“3000 people did not die in the two hurricanes that hit Puerto Rico. When I left the Island, AFTER the storm had hit, they had anywhere from 6 to 18 deaths. As time went by it did not go up by much. Then, a long time later, they started to report really large numbers, like 3000. ... . ... This was done by the Democrats in order to make me look as bad as possible when I was successfully raising Billions of Dollars to help rebuild Puerto Rico. If a person died for any reason, like old age, just add them onto the list. Bad politics. I love Puerto Rico!”
— President Trump, in two tweets
Three thousand people did not die in Puerto Rico. This is a great relief.
The 70 year-old woman who could not get medical care or keep her insulin cold in an apartment without power — she did not die.
The old man in a hospital where there was no power to give him dialysis for four days after the storm hit — he did not die.
The mother whom the ambulance, facing spotty cell reception and congested roads, could not reach until far too late — she did not die.
Thousands did not die months after the hurricane hit, as the recovery stalled, as the island still struggled with contaminated water and unreliable power, with blocked roads and long doctors' lines. These are just statistics, concocted for political reasons. Three thousand people did not die.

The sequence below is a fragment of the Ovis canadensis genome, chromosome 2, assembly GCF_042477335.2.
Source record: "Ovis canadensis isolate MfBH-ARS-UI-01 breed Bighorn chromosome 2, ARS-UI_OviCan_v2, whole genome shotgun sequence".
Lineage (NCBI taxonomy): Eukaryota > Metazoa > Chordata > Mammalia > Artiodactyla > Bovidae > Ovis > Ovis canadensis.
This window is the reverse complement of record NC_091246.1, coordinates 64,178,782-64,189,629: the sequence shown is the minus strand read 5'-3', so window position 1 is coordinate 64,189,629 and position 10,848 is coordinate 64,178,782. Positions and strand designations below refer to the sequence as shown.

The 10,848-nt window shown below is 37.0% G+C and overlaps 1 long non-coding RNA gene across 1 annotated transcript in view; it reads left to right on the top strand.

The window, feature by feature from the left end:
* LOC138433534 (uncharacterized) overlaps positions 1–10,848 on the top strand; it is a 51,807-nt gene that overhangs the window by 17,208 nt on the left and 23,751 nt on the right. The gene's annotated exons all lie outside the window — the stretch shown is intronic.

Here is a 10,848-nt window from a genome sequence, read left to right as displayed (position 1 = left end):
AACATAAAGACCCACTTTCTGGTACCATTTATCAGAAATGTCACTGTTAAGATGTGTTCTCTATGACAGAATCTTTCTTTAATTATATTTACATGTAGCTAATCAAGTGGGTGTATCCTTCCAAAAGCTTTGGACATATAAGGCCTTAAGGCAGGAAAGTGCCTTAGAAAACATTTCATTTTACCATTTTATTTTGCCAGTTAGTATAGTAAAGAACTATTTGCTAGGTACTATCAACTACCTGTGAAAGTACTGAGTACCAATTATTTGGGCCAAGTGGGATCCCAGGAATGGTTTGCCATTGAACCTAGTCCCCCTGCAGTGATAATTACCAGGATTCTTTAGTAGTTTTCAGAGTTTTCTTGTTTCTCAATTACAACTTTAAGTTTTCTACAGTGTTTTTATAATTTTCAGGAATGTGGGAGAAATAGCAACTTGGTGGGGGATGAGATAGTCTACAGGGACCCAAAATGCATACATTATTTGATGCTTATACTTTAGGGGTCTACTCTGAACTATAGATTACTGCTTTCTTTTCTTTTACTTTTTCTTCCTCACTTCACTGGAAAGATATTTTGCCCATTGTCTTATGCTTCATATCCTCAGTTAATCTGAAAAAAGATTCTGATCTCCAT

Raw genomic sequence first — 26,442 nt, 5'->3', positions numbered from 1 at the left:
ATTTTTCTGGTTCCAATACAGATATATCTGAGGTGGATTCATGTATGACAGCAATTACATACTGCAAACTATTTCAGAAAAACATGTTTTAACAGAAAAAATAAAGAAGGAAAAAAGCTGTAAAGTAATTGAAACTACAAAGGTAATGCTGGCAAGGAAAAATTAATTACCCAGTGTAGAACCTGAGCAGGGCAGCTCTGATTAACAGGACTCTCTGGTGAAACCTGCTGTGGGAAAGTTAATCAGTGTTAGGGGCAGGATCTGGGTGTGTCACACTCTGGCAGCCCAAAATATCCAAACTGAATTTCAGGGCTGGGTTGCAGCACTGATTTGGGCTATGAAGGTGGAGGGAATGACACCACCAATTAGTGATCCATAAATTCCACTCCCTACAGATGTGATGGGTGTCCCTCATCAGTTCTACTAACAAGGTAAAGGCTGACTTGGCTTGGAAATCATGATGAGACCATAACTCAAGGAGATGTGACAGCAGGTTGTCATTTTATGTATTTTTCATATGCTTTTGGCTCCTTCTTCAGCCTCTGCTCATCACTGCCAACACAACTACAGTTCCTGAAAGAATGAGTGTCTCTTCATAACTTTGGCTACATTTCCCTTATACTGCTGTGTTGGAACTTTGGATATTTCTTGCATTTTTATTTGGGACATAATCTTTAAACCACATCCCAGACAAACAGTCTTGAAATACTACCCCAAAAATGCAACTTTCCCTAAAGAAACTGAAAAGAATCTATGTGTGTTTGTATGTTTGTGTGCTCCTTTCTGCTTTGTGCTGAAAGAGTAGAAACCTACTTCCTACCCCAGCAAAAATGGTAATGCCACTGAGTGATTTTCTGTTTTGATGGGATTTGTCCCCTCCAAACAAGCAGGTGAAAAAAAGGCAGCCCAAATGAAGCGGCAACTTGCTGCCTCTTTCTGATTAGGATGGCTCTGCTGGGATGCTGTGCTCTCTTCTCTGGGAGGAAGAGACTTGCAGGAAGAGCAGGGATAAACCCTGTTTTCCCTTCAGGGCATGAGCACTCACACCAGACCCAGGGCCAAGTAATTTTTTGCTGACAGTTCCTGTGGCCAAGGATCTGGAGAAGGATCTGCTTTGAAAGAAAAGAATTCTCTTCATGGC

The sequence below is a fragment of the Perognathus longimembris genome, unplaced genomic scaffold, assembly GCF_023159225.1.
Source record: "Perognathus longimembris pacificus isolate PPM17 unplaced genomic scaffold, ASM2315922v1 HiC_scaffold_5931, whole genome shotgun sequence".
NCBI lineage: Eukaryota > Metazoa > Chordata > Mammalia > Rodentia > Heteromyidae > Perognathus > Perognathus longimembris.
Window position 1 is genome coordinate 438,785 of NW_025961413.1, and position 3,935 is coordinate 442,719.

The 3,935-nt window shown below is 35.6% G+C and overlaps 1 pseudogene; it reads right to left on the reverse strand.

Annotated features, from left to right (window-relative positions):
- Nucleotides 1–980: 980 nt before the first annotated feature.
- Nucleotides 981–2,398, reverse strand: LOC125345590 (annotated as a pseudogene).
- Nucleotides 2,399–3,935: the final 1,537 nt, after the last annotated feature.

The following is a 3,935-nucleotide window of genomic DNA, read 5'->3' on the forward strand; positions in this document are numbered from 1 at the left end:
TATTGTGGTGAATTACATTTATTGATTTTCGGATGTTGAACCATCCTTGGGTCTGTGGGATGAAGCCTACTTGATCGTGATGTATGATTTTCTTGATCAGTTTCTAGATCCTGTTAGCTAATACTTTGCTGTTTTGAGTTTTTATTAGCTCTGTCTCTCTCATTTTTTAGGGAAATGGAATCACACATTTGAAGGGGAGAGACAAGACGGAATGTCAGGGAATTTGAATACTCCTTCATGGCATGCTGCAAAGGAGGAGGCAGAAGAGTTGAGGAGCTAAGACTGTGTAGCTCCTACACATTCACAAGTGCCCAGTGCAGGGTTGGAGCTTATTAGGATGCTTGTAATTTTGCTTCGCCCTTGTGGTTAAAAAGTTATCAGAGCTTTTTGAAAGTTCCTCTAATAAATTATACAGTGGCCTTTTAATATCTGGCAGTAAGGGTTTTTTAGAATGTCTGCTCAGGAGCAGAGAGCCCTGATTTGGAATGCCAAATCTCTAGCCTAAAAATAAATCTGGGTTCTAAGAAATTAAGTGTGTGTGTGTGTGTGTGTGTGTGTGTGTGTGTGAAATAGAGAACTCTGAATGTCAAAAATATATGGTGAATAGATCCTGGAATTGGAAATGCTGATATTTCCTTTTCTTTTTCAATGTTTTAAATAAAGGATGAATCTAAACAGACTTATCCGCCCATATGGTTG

The empty shoes that lined up in front of the capitol in San Juan belong to people who are still among us. They did not die; they will come and step back into their shoes. They will walk back up functional roads and sit in their houses where the electricity is working. They will laugh with relief that this was not a real disaster, nothing like Katrina. They will fill glasses with water that is safe to drink. They will live on an island where the recovery has been progressing with alacrity and competence.
They are all alive; you can see them, crowding around, cheering, demanding paper towels. They did not die; your work was sufficient; their lives are not on your conscience. It is an incredible unsung success.
Resources were not scant, volunteers were not underqualified and stretched too thin. Water that was dropped off for them did not languish first in storage and then on a runway for a year. The water system is not still questionable.
Three thousand people did not die. This is not human devastation of unthinkable proportions; it is just numbers, a list drawn up by Democrats, signifying nothing.
These disasters are much smaller than we are led to believe. They only appear tremendously big and tremendously wet from a distance. Afterward, they leave no lasting devastation in their wake. They start and end as quickly as the news cycle. They require no continued focus, no sustained work. Perhaps there are no real tragedies; there are only periodic incidents to give crisis actors needed employment. People did not die. These are just trumped-up numbers. This tragedy is nothing that cannot be mopped up with a paper towel.
They did not die. It is a comforting thought. The alternative would be unthinkable.
Alexandra Petri is a Washington Post columnist offering a lighter take on the news and opinions of the day. She is the author of “A Field Guide to Awkward Silences.” Twitter, @petridishes